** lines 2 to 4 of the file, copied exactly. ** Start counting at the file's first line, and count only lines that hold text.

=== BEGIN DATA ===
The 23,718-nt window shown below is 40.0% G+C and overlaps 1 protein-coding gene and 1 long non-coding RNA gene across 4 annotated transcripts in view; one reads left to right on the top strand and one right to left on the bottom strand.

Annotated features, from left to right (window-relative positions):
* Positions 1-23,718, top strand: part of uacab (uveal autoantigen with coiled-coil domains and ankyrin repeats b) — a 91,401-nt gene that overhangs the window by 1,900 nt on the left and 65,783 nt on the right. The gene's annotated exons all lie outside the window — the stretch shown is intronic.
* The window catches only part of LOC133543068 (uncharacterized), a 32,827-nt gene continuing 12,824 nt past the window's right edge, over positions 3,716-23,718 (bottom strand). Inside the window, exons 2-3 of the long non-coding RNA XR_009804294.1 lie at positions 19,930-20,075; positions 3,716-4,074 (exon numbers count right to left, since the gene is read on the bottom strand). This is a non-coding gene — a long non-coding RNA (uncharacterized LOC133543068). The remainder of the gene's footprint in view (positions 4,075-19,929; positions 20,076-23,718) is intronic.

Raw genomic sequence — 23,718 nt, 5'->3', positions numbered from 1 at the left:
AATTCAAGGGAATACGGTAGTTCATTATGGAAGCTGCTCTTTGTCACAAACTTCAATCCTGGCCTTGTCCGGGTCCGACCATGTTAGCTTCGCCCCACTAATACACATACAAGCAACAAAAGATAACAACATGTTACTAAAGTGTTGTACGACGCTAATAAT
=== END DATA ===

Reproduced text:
Annotated features, from left to right (window-relative positions):
* Positions 1-23,718, top strand: part of uacab (uveal autoantigen with coiled-coil domains and ankyrin repeats b) — a 91,401-nt gene that overhangs the window by 1,900 nt on the left and 65,783 nt on the right. The gene's annotated exons all lie outside the window — the stretch shown is intronic.
* The window catches only part of LOC133543068 (uncharacterized), a 32,827-nt gene continuing 12,824 nt past the window's right edge, over positions 3,716-23,718 (bottom strand). Inside the window, exons 2-3 of the long non-coding RNA XR_009804294.1 lie at positions 19,930-20,075; positions 3,716-4,074 (exon numbers count right to left, since the gene is read on the bottom strand). This is a non-coding gene — a long non-coding RNA (uncharacterized LOC133543068). The remainder of the gene's footprint in view (positions 4,075-19,929; positions 20,076-23,718) is intronic.